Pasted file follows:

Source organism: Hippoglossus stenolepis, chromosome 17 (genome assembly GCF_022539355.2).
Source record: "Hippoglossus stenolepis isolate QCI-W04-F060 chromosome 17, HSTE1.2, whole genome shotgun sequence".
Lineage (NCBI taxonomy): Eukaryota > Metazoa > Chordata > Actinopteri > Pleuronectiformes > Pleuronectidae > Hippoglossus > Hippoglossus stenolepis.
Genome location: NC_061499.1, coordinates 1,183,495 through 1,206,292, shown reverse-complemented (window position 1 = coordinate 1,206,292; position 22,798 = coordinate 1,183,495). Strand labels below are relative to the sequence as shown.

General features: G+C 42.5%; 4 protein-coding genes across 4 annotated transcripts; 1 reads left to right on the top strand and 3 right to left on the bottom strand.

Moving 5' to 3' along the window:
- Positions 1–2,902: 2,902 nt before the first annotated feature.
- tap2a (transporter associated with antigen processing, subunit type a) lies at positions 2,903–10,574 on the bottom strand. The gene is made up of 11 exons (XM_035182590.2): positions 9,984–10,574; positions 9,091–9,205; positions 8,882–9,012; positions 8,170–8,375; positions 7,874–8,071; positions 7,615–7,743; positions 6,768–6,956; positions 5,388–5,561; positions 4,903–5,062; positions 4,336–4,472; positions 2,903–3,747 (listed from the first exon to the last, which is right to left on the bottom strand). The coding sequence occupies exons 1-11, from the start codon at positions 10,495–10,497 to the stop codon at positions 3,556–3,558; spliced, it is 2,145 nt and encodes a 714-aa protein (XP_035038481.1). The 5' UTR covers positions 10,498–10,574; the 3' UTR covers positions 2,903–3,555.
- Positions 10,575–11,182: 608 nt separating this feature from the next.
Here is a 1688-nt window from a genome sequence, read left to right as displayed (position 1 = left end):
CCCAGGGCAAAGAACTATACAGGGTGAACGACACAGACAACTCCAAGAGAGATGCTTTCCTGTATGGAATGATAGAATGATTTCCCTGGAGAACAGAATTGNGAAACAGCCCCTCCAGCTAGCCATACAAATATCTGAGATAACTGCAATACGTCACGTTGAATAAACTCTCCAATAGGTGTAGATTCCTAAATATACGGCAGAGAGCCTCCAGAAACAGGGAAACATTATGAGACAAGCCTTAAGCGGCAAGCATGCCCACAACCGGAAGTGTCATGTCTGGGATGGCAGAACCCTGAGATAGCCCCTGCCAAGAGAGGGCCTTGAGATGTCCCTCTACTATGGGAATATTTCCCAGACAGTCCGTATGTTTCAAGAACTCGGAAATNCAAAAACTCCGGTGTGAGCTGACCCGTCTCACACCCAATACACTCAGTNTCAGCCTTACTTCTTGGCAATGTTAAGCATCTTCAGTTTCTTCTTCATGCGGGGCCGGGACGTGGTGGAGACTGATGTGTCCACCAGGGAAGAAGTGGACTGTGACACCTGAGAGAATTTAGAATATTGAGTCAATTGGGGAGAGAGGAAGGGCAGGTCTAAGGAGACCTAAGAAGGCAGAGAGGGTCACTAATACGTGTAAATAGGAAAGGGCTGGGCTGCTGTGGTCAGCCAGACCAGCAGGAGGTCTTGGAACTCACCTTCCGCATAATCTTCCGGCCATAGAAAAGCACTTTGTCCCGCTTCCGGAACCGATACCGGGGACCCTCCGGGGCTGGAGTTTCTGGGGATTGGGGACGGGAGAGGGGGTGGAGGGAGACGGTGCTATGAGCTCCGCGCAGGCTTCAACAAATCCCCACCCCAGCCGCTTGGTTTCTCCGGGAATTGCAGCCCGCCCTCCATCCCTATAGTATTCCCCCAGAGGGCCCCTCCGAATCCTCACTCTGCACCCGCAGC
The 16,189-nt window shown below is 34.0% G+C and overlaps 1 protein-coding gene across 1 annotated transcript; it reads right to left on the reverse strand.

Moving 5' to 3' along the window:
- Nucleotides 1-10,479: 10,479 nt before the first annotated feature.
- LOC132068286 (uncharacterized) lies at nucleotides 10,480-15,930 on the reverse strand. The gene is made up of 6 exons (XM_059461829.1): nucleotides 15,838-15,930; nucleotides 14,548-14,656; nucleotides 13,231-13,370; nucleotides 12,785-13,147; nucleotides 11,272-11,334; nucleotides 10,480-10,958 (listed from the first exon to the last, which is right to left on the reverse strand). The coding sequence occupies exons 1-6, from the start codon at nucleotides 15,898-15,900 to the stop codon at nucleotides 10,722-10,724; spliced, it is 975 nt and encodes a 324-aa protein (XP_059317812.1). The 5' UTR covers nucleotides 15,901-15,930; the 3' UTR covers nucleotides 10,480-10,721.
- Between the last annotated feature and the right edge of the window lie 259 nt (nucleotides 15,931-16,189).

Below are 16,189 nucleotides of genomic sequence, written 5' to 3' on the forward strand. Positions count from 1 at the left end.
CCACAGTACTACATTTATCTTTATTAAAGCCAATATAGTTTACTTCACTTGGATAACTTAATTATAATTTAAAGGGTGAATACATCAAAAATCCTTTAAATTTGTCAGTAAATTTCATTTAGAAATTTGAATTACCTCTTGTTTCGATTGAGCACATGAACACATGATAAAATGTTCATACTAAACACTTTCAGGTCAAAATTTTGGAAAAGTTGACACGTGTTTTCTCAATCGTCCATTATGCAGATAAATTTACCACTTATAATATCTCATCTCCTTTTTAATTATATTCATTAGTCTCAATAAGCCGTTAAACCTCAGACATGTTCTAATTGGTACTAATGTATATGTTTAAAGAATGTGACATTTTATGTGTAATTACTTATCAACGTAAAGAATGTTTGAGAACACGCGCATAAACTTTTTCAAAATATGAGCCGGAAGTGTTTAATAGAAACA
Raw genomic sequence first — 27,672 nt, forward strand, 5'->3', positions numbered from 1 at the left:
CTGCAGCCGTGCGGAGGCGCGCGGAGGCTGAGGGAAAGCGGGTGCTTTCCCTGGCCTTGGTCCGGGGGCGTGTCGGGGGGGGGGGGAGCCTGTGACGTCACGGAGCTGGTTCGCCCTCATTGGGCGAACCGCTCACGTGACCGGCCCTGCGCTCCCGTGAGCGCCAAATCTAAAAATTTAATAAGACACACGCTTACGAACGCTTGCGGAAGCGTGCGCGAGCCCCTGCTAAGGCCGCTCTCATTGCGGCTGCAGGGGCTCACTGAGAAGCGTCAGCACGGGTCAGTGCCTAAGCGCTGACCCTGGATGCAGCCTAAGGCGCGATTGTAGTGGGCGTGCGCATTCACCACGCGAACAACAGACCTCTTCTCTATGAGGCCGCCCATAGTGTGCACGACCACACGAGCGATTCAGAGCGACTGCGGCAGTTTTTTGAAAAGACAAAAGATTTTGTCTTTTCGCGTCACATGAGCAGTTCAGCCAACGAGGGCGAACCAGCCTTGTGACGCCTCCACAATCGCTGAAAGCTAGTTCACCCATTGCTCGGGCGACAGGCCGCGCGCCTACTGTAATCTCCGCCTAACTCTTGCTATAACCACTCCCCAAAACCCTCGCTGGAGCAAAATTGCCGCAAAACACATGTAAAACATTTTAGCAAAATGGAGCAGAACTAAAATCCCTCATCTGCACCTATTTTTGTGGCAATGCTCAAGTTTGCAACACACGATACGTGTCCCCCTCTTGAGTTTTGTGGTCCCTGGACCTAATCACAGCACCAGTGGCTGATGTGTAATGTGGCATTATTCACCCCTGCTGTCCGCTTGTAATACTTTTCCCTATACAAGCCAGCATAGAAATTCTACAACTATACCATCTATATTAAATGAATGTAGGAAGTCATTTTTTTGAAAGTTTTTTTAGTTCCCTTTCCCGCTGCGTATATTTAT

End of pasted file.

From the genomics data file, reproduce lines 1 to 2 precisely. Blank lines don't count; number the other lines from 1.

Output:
Source organism: Hippoglossus stenolepis, chromosome 17 (genome assembly GCF_022539355.2).
Source record: "Hippoglossus stenolepis isolate QCI-W04-F060 chromosome 17, HSTE1.2, whole genome shotgun sequence".